Before it is developed for a gas station, First Nations could rent their Function Junction land to Olympic organizers as a temporary parking lot.
That would dash the plans to have a second gas station in Whistler up and running by Games time but it will provide First Nations with some revenue and other benefits while they work to develop the land.
The five-acre site, between the highway and the railway tracks on the south-east side of Function Junction, will be cleared, with respect to all the necessary setbacks, and laid with crushed gravel if the Temporary Commercial Use Permit (TCUP) is approved.
"They're doing all the clearing so it'll be site ready for whatever we do (in the future)," confirmed Squamish Nation Chief Gibby Jacob.
"It'll be done to a standard we've agreed to so that will be a positive thing for us."
In addition, added Jacob, Olympic organizers will be paying rent to use the land.
While the Vancouver Organizing Committee for the 2010 Games (VANOC) would not confirm just how much parking it needs in Whistler during the Games, Dick Vollet, vice president of mountain venue operations, said of the Function TCUP: "There is limited vehicle parking available inside the Olympic and Paralympic Village, so additional parking is required to accommodate the vehicles associated with Olympic Village operations."
The athletes' village is within walking distance of Function Junction.
The Resort Municipality of Whistler advertised the application for the Function TCUP in the paper last week.
It is one of two such applications addressing Olympic parking.
The other TCUP application is for the Mons Road land close to Nicklaus North. That permit is to allow parking and maintenance facilities for cars, trucks, buses, and snow clearing equipment as well as an impound lot and place to store shipping containers.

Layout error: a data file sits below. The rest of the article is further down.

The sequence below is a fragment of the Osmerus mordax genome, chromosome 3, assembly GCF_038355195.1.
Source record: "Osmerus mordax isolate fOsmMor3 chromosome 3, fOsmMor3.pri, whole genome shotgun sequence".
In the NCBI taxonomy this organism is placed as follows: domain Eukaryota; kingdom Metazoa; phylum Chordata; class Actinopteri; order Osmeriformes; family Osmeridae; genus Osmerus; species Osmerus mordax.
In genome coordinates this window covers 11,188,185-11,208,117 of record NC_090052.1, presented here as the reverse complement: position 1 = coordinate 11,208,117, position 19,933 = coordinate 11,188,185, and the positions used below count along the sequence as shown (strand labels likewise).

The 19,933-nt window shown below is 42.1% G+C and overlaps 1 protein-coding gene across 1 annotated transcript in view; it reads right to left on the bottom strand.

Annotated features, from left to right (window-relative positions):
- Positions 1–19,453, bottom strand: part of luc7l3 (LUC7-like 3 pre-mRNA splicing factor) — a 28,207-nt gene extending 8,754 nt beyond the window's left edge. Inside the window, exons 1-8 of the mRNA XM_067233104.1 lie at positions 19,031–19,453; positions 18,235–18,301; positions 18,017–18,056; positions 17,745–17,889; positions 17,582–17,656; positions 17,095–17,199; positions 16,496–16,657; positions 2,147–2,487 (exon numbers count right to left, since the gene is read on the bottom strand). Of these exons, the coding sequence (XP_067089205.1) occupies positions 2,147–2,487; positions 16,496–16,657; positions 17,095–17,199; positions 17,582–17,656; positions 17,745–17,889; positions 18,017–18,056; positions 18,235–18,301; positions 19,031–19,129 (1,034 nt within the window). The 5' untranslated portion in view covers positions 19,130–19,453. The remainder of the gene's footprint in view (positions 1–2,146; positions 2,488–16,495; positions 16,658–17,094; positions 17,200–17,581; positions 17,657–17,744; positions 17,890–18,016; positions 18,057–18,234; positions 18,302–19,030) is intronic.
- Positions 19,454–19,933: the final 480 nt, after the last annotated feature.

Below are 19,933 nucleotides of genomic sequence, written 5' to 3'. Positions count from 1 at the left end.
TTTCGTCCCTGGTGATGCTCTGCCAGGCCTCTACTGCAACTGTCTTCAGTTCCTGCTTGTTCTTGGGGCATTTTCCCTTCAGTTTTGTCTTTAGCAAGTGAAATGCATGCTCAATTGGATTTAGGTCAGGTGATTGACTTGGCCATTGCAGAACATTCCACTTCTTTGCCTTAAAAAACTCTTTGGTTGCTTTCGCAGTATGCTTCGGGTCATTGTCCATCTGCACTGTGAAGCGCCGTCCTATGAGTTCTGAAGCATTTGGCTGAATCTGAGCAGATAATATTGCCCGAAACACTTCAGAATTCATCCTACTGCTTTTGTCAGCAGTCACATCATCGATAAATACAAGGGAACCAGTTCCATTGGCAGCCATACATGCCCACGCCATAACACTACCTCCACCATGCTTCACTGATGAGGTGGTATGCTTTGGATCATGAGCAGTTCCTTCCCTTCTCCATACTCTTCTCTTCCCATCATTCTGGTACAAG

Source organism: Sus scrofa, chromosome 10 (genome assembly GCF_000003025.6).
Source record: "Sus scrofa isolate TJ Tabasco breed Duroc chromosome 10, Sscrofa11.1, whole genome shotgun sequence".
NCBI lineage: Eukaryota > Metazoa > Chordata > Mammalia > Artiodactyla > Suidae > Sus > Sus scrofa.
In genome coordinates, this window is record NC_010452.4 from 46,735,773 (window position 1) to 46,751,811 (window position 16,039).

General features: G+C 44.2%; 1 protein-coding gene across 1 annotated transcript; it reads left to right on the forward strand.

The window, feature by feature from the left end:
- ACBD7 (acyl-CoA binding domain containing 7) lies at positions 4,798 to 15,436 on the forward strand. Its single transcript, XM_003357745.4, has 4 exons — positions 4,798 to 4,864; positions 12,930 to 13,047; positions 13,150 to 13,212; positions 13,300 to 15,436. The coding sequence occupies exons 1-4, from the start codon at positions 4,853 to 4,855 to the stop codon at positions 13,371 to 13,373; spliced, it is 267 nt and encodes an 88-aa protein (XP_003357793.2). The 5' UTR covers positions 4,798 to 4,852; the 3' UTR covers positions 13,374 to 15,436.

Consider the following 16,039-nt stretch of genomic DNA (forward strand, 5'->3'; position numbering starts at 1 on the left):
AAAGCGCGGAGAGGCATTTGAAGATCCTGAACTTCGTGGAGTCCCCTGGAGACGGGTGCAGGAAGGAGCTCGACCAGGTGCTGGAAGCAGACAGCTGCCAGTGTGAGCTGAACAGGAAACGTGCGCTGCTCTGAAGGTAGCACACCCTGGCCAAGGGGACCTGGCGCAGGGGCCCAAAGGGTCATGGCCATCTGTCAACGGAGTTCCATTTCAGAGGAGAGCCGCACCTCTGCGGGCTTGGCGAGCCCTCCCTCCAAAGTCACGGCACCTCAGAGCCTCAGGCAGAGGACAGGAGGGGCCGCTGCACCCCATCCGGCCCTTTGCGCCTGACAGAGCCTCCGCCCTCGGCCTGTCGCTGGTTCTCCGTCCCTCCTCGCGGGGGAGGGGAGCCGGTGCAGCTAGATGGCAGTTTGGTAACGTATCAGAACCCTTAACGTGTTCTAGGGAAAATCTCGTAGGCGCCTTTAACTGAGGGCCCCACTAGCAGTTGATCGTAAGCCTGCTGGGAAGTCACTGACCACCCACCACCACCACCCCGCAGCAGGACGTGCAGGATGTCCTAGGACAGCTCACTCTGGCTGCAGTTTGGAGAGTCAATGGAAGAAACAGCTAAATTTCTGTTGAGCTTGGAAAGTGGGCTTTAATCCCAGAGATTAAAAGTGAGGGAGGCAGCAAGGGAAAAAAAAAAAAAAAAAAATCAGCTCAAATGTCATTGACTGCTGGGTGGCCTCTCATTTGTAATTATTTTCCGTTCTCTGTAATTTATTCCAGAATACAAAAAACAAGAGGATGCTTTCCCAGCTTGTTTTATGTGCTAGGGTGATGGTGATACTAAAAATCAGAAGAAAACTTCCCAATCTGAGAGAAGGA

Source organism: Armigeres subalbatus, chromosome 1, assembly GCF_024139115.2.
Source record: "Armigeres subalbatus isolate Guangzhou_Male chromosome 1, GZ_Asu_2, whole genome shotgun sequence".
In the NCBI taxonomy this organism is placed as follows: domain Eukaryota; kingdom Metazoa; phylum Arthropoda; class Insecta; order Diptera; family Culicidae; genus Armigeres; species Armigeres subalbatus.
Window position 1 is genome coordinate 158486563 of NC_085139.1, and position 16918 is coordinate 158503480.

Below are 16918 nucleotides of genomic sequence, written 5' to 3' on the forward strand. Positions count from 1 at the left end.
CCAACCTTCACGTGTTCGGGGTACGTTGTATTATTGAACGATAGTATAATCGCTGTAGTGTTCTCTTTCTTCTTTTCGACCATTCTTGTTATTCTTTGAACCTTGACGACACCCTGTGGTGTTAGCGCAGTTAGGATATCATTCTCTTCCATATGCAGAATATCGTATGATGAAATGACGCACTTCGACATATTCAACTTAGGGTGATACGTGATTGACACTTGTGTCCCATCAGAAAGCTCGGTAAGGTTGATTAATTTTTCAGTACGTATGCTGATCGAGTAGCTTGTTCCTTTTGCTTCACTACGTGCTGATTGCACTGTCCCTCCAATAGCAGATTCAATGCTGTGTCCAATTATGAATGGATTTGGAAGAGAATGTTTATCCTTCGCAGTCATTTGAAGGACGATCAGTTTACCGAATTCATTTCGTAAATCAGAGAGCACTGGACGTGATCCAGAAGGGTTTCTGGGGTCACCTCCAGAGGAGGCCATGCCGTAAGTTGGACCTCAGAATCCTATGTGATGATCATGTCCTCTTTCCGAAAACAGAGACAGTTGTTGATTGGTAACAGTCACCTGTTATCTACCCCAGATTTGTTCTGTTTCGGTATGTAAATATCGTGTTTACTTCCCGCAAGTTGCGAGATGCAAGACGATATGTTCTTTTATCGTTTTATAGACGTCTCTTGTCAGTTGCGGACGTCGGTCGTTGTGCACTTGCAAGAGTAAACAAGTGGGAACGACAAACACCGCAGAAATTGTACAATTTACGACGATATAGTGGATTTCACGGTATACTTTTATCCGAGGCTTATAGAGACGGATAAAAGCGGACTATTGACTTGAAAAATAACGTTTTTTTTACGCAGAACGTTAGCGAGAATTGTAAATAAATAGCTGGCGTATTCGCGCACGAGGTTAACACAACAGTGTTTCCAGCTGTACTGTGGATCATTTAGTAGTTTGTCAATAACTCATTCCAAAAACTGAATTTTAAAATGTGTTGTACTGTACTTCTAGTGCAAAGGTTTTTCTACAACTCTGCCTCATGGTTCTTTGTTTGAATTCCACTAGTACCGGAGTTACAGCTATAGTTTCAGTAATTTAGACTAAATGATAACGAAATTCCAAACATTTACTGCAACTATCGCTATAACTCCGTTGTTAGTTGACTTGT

While VANOC confirmed it submitted the application for the Function land, it would not confirm or deny that it is in negotiations for the Mons area to use as parking.
Property owner Steve Bayly, however, confirmed an agreement and believes his land is a suitable place for buses to park.
"We've entered into an agreement with VANOC to rent nine and a half acres of the Mons site.
"You don't want to deadhead buses south in the congested area.
"I think it's quite suitable for that."
The Mons site can hold about 250 buses and the Function site can hold about 280 cars.
The municipality also needs to find an impound lot once the current facility in the day skier parking lots is taken over for VANOC's transportation mall. That impound lot needs to fit up to 100 vehicles. A new site must be found by the end of September.
The public has until Friday, Sept. 18 to give feedback on the two TCUP applications. After that date the general manager of community life, Bob MacPherson, will make a decision.
South of Whistler, VANOC has also created a temporary parking lot across the highway from the entrance to the Callaghan Valley, home of Whistler Olympic Park.
Further down the highway, the Brandywine Snowmobile parking lot, north of the provincial park, will be used to park Games-related vehicles connected with Whistler Olympic Park.
The Brandywine Provincial Park will also be closed to the public and used as a screening area for all commercial vehicles delivering to official Olympic venues.
All trucks under five tonnes delivering to Olympic venues will need to pull over at Brandywine for a security check before traveling up the highway as part of the venue security protocol.